At the same time, one way to stay in control is to assign responsibility to people you know won't lead you off-course. Three failures of people to stay on course were showcased here, to varying degrees. On the one hand you have Secretary O'Leary, who falls into a political trap despite her good intentions, and Josh, who leads himself into a complete media mess with nothing but smug and condescending intentions. They made mistakes, sure, but after receiving their rightful admonishing, they can be trusted not to make them again. (Well, Josh is bound to let his arrogance get the best of him again, but at least he will be sure not to - or, I should say, won't be allowed to be in a position to - make that mistake again.) The case of Roberto Mendoza, however, is a different one. We learn that he has a history of going off-message, of speaking out, of basically doing everything the administration needs him not to do. The culmination of this is the stubbornness he displays when Toby tries to free him from his presumed racially-provoked arrest, insisting on proving a point by letting the system do its work. Toby's clash with Mendoza in that cell was intriguing: here are two wise, good-hearted political idealists, except one "gets it" and understands how the perception game needs to be played, and the other either doesn't get it, doesn't care about it, or both. I'm glad Mendoza gets on board in the end, though if his noble, unaffected way of looking at his status as a potential justice is at all changed, it will have been a shame.

One final note: I know I like comedy, and I know I find comedy, well, funny. But I'll admit that the science, the conceptual analysis of comedy, is something I wish I knew more about than I actually do. I'm especially fond of television comedy, and though I can tell you why I find certain shows funnier than others, my ability to fully explain it is still a work in progress. This is all my way of saying that one of the most enjoyable aspects of "The West Wing" thus far has been its ability to amuse, and this specific episode was no exception, yet it somehow felt different. My inclination is to say that the core comedic elements of the show to this point have been sardonicism and sharp, incisive wit, while in this episode they went for more traditional, sitcom-y jokes (I was half-expecting a laugh track during some of the fun at C.J.'s expense) and a running, irresistible gag involving Allison Janney speaking with a mouth full of cotton balls. And damn if that wasn't just flat-out funny.

-- Binny

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Binny --

It's interesting that you saw this as an atypical episode you "suggest" Sorkin wrote "on a dare" because while it may be atypical in practice, I feel like on some level this was precisely the type of episode Sorkin envisioned when he first conceived the show. He wanted to do a show that focused on the president's staff more than the president himself and that dealt more with what goes on behind the scenes than with the forefront. This episode did exactly that. The president barely appears or plays a role in the plot and the storyline focuses on seemingly minor staff issues and reactions rather than major policy initiatives. Obviously, in order to be consistently interesting as a series that model would have to be abandoned, but I feel like "Celestial Navigation" was exactly the type of episode Sorkin always had in mind.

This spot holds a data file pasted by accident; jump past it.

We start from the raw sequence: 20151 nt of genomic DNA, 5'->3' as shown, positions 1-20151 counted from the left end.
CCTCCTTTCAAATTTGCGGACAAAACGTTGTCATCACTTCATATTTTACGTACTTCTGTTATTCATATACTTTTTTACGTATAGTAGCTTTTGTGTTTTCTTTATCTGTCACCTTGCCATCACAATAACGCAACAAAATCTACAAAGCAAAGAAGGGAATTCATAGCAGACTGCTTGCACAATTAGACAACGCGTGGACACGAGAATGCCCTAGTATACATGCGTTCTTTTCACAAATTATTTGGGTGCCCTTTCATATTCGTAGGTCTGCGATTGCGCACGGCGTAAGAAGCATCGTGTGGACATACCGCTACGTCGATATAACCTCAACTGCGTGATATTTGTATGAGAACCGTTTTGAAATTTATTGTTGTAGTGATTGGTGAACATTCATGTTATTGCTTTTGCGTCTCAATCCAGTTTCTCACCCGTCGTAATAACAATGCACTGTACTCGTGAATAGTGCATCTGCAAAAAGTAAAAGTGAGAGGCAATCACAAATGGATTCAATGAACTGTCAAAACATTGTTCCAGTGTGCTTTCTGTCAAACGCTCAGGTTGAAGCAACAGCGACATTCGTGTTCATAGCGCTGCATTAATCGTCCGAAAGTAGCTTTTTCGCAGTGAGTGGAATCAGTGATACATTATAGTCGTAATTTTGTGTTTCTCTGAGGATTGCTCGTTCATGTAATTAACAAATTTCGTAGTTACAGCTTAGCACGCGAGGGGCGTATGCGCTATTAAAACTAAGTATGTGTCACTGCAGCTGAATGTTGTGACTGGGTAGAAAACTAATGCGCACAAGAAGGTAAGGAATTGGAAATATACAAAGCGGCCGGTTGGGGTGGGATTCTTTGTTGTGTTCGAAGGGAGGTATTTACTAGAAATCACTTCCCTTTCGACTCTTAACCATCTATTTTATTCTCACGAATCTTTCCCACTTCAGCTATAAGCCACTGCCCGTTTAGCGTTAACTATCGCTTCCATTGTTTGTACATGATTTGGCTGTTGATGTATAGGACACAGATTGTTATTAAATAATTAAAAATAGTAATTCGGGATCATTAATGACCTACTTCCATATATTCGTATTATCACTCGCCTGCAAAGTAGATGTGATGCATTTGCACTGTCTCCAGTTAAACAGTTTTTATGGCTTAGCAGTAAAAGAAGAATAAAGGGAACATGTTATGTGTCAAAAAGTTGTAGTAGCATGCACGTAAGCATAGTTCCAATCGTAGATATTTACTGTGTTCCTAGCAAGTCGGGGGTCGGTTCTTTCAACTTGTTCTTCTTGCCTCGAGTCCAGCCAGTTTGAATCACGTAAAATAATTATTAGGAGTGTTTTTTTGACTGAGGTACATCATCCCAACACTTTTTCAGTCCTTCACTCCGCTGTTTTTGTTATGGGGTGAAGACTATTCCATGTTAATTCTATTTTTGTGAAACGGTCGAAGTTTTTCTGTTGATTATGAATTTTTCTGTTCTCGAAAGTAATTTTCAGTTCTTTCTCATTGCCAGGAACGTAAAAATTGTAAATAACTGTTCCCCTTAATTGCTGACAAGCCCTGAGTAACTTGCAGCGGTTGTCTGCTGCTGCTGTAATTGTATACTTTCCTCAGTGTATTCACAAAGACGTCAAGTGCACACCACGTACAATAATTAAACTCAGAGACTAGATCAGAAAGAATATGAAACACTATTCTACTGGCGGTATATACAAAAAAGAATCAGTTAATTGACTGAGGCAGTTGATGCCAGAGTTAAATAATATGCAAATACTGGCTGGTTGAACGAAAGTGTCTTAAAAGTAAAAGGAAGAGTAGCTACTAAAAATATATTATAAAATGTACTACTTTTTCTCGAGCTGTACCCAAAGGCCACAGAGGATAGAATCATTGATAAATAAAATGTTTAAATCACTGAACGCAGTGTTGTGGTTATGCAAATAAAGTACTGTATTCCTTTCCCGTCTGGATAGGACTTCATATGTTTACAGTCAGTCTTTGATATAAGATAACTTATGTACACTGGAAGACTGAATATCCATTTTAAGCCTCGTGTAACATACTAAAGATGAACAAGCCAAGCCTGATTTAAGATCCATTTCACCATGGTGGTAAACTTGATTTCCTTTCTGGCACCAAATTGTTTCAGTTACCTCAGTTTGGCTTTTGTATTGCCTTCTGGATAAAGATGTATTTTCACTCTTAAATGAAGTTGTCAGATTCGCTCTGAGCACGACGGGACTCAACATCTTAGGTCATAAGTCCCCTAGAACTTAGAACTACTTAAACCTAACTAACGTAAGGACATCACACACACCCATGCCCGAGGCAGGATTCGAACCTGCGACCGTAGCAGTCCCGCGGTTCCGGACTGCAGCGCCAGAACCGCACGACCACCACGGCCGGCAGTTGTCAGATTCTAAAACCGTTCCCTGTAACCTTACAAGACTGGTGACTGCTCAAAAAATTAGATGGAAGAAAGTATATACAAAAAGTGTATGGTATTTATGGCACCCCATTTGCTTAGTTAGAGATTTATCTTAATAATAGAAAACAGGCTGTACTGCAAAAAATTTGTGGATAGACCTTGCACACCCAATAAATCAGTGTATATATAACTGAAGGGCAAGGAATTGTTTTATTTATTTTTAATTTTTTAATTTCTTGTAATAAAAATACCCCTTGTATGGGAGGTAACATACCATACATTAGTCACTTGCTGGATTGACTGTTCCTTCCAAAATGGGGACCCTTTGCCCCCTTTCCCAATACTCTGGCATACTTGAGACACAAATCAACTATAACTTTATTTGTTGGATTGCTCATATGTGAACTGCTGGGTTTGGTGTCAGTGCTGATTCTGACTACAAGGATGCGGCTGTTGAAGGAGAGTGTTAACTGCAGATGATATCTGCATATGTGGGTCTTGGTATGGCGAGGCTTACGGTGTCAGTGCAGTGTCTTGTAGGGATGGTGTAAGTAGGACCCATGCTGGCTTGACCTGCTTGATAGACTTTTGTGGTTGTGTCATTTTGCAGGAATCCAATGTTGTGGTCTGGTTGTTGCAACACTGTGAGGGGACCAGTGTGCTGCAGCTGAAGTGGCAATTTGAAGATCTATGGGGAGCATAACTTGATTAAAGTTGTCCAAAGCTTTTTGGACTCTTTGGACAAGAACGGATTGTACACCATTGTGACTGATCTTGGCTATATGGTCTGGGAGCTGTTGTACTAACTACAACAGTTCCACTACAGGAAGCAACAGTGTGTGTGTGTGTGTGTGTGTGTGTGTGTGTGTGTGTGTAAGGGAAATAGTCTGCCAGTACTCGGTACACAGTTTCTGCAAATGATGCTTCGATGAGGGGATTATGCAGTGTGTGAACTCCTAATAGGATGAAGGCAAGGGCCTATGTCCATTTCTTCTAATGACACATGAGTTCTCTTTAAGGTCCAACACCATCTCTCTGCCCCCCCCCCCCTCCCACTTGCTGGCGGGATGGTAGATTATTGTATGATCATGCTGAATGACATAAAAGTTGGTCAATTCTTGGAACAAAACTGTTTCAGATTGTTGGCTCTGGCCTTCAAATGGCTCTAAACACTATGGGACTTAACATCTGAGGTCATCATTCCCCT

"Why couldn't Sam leave C.J. alone," you ask. What type of person is really "nuts for dental hygiene"? Probably the same type of person who in response to a rhetorical, "How does a person do that" (drive from Canada to Washington D.C. when summoned to the White House), takes it literally and responds with his best guess of the route Justice Mendoza will take.

Your point about how all the "if only's" are kind of moot because there would have been something else for people to pounce on is spot on. This is even more true nowadays, as the media has progressed over the last decade in this regard. Once something starts, there is virtually no way to walk it back without doing something that someone will crush you for.

Things I liked in this episode:

1. More examples of college girls being enamored with Josh. Realistic? Maybe not. Hilariously fun, though? Absolutely.

2. The first usage (I believe) of the in media res narrative device. Given that Sorkin used this in virtually every episode of "Studio 60," I can only assume we'll be seeing more of this here.

3. It made me like Josh as a real person. The same way when Jed Bartlett delivers a speech in the show it makes me think "man, I would love to hear that guy speak," this episode made me think "man, I would love to attend a panel that Josh Lyman was on." Maybe our friends can let us know if there are any coming up.